The personal account of a sailor

Joseph Banfield was a sailor. He made several slaving voyages on different ships, including the Gambia, owned by John Fowler & Co of Bristol. He wrote his personal account of his adventures. Many sailors could not read or write, so their personal accounts are rare. Banfield could write, although his English was not very good.

The ship Banfield was in, the Gambia, was anchored off the shore of West Africa. The sailors had to row to shore in small rowing boats to trade. After an accident in one of the ship’s rowing boats, Banfield was stranded on the coast and was looked after by Africans. He got back safely to his ship and completed his voyage. Banfield sailed again on the Gambia to Africa in 1771. On the voyage across the Atlantic Ocean to the port of Charleston in North America, they had very bad weather. Banfield writes that because of the bad weather, the crew could not get below decks to feed the enslaved Africans. Through disease or starvation, 20 died and the remainder were in a very poor condition when the ship arrived in America. Thus the 133 surviving slaves sold for a low price. This is an interesting, if brief, first-hand account of how the weather could affect a voyage and the fate of the enslaved Africans. Joseph Banfield wrote:

‘In 1769 I shipped myself [as] Chief Mate with Captain Williss in the snow Gambia to got to Gambia River on the Coast of Africa. I continued with him: the first voyage that I was with him, I was lost away in the longboat, about 50 leagues from the vessel on 15 May 1770, I was oversett by a tornado, I had with me one white man and one black man. The former perished and the latter was saved and my self by the help of one oar, one mile or more from whence we were overset, we knew not whence to go, for nothing but the wild wilderness was exposed to our view, where the wild beasts is innumerable. And of the other extremities likewise, not even one Rag left to cover our nakedness with us.

In this dismal condition was we. We had moved some miles toward the wood, whence we knew not, lamenting our circumstances, Providence guided us so well that have us in the way of two Black men armed with bows and arrows.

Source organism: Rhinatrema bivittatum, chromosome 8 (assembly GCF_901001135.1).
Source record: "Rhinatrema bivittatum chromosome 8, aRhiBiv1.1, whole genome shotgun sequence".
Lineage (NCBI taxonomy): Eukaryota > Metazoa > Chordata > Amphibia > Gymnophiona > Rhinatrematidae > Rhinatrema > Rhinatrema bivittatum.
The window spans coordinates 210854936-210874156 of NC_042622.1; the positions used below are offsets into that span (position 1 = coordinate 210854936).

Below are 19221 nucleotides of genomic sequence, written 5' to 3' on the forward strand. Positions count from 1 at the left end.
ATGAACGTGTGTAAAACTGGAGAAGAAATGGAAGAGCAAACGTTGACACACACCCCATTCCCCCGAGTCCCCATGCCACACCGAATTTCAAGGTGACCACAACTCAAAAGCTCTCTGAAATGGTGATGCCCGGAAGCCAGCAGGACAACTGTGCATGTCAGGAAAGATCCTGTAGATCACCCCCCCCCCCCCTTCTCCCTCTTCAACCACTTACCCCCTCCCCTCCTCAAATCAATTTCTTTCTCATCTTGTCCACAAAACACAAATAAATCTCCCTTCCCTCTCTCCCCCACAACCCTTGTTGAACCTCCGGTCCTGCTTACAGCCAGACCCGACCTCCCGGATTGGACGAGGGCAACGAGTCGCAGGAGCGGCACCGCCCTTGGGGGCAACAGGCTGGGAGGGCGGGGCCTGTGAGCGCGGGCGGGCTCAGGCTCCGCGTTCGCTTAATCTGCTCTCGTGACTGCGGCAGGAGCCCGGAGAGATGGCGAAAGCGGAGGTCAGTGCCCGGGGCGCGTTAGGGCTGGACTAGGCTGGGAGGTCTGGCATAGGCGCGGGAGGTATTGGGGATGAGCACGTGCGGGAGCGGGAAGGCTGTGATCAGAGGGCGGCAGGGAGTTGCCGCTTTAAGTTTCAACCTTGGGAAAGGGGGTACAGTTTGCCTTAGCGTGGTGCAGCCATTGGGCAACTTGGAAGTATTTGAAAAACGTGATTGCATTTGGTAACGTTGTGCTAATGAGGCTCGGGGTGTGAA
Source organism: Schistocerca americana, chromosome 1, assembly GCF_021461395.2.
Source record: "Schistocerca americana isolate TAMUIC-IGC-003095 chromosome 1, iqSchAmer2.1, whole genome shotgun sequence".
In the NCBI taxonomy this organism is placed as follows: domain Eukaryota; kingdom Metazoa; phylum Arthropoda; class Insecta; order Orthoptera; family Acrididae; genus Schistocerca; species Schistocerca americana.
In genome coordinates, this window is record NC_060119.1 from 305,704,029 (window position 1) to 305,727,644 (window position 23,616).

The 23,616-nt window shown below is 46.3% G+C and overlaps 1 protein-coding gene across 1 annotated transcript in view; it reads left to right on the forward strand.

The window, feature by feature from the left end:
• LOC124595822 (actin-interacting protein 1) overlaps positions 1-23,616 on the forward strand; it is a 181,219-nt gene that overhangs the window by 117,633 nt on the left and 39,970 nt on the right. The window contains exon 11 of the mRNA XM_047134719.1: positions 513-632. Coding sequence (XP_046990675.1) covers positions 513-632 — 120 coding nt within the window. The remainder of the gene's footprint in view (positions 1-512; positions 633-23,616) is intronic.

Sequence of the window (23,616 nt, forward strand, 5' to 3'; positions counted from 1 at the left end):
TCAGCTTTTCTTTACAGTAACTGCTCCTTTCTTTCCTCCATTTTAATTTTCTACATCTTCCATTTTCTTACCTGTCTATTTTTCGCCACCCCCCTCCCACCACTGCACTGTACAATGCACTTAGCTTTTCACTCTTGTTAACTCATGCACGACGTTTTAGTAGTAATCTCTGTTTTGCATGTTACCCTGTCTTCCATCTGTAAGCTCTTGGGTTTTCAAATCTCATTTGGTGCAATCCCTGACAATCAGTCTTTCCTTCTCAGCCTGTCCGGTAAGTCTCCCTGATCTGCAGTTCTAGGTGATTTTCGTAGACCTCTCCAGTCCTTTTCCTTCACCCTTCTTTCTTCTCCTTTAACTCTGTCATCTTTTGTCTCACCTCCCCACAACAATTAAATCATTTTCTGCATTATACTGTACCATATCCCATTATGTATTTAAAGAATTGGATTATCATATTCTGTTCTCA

When, as soon as they saw us advancing towards them, they stood their ground, and put themselves in a posture of defence to defend themselves, supposing me to be some wild creature that they might have never saw. But this idea soon forsook them for I sent my black companion to speak to them, while I stood at a distance, he then acquainted them of our sad accident, they then instantly disarmed themselvs and really participated in our sorrows and directed us which way to go and we should come to a town.

Which we accomplished jest as the sun was setting, when we was received by our host, which was the master of the town. He then ordered up some milk which I drank, for I stood much in need of some nourishment. My Black companion being then part away from me whither I could not tell. The old man my host observing my conditions ordered me a cloth for to cover my nakedness with which I readily accepted of. And some boiled rice with some more milk, which I ate with a good appetite.

Here I was kept fourteen days with this old man. The fourteenth day there was news come to the town, that there was a vessel come to the trading post belonging to that town, which was about 3 or 4 miles from the principle town, the name of the place so called Barring. The Governor’s wife of the Fort James in Gambia River, being on board this ship atrading for the Governor, heard I was there. She instantly came to relieve me and demand me off the old man, which he denied without one slave in my place. She then told him if he would not let me go without a slave in my place, she would return down to the fort and bring up a company of soldiers and destroy his town for them. Sooner than say no to the fury of the woman, he consented to let me go away with her, for which I must be forever beholden to this good woman, for I trust so to call her.

So we got our release, me and my black companion, and after about twenty days I got safe to my vessel again. We soon sailed, after I got back, for Barbados where we arrived in about 25 days. We sold our Negroes to some Gentlemen to carry them over to the Dutch Main. We then, after repairing the vessel, sailed for Bristol, when we arrived in the month of October 1770.

We stayed at home about four months and then fitted out again for Gambia and with the same comander sailed to Africa and thence to Charlestown. In the month of September from the 19th until the 23rd we was in a continual gale.

We was obliged to batten down our gratings fore and aft for the whole time of the gale. It cut our boat to pieces on the deck, and heave her overboard. At this time we could not give any subsistence to the slaves, so that during the gale we lost 20 or so of the slaves that was situated below, and the remainder much impaired, so that we came to a very bad market.’